Most of us are familiar with the pain of losing old photographs. The noughties were a turbulent time for computers; with desktop PCs and laptops malfunctioning after just a few years of service. (Thankfully they’re a little better now.) It was a time when digital cameras were yet to be dethroned by smart phones, but it was also the beginning of what I call the ‘disposable’ era of photography.
The disposable era of photography also began on the cusp of what most of us now agree is the golden era of photography. The two sound contradictory, but they aren’t.
You see the digital camera afforded a kind of freedom for photographers. No longer where they restricted by the film inside traditional cameras; they were also increasingly affordable, so people would buy cameras just to snap pictures on, say, a Saturday night with friends. This new ‘ease’ of photography desensitised many from the art of taking pictures.
Photography: from hobbyists to consumerists
Before the coming of the disposable era, photography was kept on a tight leash by the hobbyists and the professionals. The rise of the digital camera slowly transferred the art of photography from the niches to the mainstream. It did not take long for smart phones to then replace the digital camera. In fact, from about 2011 onwards, there has been a sort-of ‘snowballing’ effect. Today, the overwhelming majority of photographs are snapped on a smart phone. Snapped without effort, or consideration, or thought.
In 2018, about 300 million photographs were uploaded every single day. If you were to swipe through all of the selfies taken that year, it would take a staggering 424 years. These numbers are, of course, set to rise as more of the world population lifts out of poverty and adapts to a consumer lifestyle. But there’s a great paradox to this explosion in the number of photographs taken: that is, our carelessness with our memories could actually lead to a new ‘Dark Ages’.
How taking more photographs can lead to less memories
Okay, maybe ‘Dark Ages’ is a bit of a flamboyant term. But the disposable era has put everything we hold dear about taking photography in jeopardy. Not only do we no longer print our own photographs, but we no longer feel the same sense of ownership.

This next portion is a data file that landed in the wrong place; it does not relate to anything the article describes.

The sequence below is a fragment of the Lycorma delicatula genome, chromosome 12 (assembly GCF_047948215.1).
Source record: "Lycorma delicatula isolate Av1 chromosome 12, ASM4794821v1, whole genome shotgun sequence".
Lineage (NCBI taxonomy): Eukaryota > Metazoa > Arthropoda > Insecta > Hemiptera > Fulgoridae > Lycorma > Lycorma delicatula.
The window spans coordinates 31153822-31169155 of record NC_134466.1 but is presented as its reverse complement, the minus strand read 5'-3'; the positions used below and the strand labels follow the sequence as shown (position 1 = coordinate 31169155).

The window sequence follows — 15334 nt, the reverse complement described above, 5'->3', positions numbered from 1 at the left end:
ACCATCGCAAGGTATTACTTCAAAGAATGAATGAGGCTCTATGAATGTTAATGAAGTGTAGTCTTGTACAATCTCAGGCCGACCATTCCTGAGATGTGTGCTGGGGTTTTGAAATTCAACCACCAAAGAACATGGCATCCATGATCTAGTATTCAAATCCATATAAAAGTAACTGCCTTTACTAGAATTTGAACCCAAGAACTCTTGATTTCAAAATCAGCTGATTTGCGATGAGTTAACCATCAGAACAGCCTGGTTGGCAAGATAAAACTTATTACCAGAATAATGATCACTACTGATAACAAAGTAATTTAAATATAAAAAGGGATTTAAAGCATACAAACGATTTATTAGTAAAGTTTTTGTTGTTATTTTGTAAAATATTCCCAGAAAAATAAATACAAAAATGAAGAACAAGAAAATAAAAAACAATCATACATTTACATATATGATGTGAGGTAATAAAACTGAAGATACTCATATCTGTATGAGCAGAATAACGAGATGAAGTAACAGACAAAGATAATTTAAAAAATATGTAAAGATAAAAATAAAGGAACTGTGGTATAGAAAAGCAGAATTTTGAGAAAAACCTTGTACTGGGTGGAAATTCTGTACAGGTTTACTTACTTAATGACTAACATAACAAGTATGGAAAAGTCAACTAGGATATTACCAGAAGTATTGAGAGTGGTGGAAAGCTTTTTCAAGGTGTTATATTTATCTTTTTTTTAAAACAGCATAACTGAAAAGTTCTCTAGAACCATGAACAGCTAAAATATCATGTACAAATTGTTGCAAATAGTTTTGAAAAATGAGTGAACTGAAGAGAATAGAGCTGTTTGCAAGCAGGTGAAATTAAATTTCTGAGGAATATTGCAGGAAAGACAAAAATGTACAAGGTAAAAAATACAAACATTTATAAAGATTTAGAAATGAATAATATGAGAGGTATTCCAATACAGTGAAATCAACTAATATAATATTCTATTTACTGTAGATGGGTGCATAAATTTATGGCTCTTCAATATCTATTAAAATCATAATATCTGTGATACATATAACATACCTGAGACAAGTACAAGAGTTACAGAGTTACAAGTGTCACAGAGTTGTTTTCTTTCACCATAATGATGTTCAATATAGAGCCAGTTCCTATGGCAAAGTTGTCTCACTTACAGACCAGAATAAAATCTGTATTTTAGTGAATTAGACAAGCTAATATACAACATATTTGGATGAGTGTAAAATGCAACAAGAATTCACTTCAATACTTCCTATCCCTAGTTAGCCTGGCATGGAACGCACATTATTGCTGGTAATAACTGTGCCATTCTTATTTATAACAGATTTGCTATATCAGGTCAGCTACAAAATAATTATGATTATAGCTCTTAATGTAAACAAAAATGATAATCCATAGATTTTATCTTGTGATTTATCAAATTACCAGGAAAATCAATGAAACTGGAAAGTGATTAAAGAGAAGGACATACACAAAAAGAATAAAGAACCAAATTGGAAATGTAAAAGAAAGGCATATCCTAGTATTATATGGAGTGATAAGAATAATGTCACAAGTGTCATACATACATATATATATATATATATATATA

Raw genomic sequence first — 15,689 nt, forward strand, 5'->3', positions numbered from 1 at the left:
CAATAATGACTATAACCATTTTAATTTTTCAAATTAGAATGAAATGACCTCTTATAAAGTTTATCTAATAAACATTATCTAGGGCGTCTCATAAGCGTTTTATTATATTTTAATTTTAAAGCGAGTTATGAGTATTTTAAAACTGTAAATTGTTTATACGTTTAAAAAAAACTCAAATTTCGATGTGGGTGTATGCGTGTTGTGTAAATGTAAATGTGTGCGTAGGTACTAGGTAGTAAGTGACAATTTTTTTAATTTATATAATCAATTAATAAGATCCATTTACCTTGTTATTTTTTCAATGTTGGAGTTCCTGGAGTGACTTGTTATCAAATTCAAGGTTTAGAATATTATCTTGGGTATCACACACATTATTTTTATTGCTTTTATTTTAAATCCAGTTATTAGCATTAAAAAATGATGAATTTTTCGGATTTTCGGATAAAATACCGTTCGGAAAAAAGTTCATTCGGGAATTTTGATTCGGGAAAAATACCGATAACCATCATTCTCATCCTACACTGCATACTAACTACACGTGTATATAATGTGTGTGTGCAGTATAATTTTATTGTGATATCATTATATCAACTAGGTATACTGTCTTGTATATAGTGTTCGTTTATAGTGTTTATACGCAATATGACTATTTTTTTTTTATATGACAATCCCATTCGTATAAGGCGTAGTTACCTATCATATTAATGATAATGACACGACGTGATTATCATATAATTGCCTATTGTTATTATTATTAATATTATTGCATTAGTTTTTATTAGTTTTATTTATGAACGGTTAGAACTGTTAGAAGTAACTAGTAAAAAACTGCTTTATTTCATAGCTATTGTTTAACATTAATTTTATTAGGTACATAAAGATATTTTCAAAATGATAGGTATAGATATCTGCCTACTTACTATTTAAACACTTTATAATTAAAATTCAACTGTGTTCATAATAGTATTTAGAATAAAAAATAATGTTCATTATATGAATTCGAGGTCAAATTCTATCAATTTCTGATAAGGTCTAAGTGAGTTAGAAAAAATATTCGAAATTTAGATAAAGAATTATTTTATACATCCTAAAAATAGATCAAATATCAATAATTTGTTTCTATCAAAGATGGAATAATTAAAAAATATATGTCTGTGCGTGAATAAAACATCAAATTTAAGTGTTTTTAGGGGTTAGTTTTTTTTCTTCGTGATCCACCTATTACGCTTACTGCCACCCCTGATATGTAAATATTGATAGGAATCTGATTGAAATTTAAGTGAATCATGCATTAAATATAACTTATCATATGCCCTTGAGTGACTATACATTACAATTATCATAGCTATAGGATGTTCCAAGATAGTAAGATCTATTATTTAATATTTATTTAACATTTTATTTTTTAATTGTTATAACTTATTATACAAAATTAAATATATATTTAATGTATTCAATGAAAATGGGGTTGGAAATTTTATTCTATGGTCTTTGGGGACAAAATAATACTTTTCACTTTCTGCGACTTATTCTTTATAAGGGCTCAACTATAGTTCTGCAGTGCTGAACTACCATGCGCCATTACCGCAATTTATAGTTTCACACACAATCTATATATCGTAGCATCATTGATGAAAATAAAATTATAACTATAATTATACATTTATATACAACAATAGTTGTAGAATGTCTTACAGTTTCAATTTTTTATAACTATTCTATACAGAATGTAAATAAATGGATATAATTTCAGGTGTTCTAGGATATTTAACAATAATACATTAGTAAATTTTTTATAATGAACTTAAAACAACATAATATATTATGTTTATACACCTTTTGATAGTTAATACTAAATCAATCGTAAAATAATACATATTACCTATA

Only a really small, almost negligible number (0.001 percent) of all the photographs taken escape from cyberspace. That is, almost none of them are printed the good ol’ fashioned way. Memories are not cherished in photo albums. And with our failure to take care of them, we leave them vulnerable to our rapidly changing modern world; left behind on old computers and software.
To carry on with the flamboyancy, if we are to prevent this ‘Dark Ages’ then we need a new ‘Enlightenment’. We need to take back and establish ownership over our photographs and our memories. Because in the end, all we will have are our memories. This involves effort, but not really. And it can be an inventive and creative exercise. They say a photograph is worth a thousand words. In that case, they are brilliant avenues for storytelling. So why not ‘tell a story’ with wall art in the home? That way you (and your guests) can revisit the most cherished times in life over and over again.
This infographic, provided by Beaver Frames, details the really mind-boggling numbers of the golden and disposable ages of photography, how a Dark Ages can be avoided, along with a step-by-step road to photography’s new Enlightenment.
Author: Eliza Cochrane
Eliza is a copywriter and photographer. Her favorite thing to do at the moment is ‘storytelling’ through carefully selected photographs. In her spare time, she enjoys walking the dog, reading, and playing the guitar.